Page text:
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“The Economic Empowerment of Women to Combat Malnutrition,” a 2021 United Nations Food Systems Summit Pre-Summit Affiliated Session, discussed the SoyaKit, a soy processing system that allows women in rural areas to generate livelihood improving income and fight malnutrition in their families and communities.

To alleviate malnutrition in a sustainable manner and to progress toward gender equity, local, nutritious food-centered micro-enterprise is pivotal. IFDC and Malnutrition Matters empower rural or village-based women and youth to use the low-cost SoyaKit to make affordable protein-rich soyfoods for their neighborhoods, while making a daily $4 profit. Increased income generation is foundational for gender equity. This micro-enterprise requires 2 days’ training in food-processing and business, is environmentally friendly (soyfoods require 10x less energy than animal protein), produces many tasty foods, is quickly profitable, and is a strong catalyst for gender equity initiatives with a policy/cultural/educational focus.

Hart Jansson, President of Malnutrition Matters, launched the session with a discussion of improved nutrition, rural employment, and Malnutrition Matters’ history of success with projects such as the SoyaKit. Jansson was joined by panelist, Caroline Sage, Business Development Associate at IFDC. Sage covered IFDC’s work and that of 2SCALE, a consortium project led by IFDC that empowers and links women entrepreneurs to profitable markets.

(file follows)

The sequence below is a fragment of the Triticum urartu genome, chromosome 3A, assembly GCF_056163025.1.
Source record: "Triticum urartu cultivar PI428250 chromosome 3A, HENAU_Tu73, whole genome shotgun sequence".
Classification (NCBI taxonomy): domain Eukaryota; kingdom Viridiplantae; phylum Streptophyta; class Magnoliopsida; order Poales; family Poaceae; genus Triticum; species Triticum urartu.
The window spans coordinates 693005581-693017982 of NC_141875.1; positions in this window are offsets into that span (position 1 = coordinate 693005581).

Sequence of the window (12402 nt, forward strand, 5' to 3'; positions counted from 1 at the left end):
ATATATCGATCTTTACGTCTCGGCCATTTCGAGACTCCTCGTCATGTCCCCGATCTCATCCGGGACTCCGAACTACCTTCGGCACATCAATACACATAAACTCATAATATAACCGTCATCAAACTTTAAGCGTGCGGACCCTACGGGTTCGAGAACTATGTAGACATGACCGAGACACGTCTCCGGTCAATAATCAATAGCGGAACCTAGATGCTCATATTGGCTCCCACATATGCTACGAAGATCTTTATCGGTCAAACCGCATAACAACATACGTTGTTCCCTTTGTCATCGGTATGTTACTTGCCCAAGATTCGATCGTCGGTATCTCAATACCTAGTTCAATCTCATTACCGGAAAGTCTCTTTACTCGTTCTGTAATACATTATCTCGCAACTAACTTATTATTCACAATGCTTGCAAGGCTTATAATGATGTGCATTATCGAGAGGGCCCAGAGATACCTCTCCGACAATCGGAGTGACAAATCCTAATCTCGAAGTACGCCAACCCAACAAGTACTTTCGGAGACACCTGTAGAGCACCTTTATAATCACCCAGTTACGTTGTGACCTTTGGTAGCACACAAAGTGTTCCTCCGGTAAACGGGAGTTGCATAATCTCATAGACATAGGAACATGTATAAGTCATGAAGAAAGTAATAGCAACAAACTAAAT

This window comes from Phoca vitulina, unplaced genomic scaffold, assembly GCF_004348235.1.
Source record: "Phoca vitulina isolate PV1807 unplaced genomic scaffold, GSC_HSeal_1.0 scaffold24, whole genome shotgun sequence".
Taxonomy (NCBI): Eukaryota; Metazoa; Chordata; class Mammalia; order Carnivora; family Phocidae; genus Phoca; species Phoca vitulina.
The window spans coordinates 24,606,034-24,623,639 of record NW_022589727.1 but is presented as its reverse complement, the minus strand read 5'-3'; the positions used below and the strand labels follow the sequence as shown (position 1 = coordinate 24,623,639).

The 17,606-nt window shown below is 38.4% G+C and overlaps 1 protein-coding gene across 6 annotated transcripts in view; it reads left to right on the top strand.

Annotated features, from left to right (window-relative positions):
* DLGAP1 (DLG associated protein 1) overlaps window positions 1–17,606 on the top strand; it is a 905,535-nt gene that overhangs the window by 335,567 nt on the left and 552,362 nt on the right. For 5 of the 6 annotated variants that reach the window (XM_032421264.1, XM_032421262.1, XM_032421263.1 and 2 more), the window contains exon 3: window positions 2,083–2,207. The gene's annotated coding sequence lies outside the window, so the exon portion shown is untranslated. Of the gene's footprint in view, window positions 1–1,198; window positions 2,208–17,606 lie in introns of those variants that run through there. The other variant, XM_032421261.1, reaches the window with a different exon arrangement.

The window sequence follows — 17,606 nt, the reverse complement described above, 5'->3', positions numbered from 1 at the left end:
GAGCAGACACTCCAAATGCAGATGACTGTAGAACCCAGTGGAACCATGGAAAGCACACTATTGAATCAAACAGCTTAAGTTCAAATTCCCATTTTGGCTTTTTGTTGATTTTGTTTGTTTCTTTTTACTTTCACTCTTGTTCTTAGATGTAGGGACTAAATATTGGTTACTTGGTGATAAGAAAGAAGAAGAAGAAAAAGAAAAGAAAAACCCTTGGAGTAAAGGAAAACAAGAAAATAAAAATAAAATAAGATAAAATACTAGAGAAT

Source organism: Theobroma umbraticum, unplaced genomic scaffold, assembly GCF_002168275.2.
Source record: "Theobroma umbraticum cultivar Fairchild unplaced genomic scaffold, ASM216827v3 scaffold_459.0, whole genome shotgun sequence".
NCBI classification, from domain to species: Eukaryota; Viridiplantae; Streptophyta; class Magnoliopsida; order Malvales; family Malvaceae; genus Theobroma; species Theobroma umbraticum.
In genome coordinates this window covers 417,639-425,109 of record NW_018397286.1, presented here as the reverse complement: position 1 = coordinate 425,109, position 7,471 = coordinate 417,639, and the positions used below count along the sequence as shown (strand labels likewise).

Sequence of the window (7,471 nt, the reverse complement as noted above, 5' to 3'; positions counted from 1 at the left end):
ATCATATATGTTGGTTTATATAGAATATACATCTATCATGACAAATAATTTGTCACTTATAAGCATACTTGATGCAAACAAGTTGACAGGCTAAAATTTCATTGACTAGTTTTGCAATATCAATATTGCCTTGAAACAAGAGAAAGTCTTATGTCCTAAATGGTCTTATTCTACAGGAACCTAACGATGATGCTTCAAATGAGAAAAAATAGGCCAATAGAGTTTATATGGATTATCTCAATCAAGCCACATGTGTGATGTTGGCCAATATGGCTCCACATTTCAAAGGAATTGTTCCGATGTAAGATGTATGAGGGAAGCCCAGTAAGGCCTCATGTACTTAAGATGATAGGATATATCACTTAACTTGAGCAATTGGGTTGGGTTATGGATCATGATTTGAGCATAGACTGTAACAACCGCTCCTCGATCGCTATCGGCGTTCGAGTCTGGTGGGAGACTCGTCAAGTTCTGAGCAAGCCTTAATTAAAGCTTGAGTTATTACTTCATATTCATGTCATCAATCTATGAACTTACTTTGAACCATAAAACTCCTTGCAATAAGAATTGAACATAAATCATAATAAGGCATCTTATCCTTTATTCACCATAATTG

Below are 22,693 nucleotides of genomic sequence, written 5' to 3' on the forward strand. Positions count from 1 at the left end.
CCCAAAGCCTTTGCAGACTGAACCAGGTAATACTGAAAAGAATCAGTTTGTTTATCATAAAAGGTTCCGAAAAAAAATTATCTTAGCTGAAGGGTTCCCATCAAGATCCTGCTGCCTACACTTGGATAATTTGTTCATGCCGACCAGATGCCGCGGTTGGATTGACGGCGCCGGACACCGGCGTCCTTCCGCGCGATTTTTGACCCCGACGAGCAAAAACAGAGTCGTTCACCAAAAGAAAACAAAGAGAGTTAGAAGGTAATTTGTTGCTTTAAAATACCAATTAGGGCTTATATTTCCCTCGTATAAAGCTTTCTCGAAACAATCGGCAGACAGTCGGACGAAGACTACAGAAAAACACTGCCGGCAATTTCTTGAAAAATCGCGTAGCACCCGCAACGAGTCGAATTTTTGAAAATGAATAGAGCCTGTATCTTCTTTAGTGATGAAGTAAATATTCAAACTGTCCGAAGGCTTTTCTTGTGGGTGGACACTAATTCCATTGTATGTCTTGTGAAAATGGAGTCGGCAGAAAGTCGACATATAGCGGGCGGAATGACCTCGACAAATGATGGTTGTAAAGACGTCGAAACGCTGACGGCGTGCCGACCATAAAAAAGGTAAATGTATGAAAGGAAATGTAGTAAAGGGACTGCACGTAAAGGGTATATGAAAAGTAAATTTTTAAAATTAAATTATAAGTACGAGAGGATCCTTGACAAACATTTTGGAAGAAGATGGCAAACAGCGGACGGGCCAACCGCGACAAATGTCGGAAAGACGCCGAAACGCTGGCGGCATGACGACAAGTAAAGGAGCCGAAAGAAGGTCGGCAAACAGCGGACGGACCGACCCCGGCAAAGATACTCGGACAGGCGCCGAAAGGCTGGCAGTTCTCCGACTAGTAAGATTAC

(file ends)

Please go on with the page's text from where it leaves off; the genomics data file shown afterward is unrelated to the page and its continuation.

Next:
The full session can be viewed below.

Malnutrition Matters is a Canadian-registered, non-profit organization, dedicated to providing sustainable low-cost food technology solutions for malnutrition, primarily by using soya, but also cereals, grains, fruits and vegetables. The technologies offered are platforms for micro-enterprise that enable a sustainable approach: income is earned by women and youth while affordable, nutrient-dense food is provided locally. Use of local produce and plant-based protein enable 5 to 10 times less energy, land and water use compared to animal-based proteins.

An independent non-profit organization, IFDC is active in 20 countries in Africa, Asia, and America. Combining science-backed innovations, an enabling policy environment, holistic market systems development, and strategic partnerships, the organization bridges the gap between identifying and scaling sustainable soil solutions, resulting in improved household food security and enriched family livelihoods around the world. Using an inclusive approach, IFDC employs locally driven, environmentally sound, and impact-oriented solutions that bring change at local, regional, and national levels.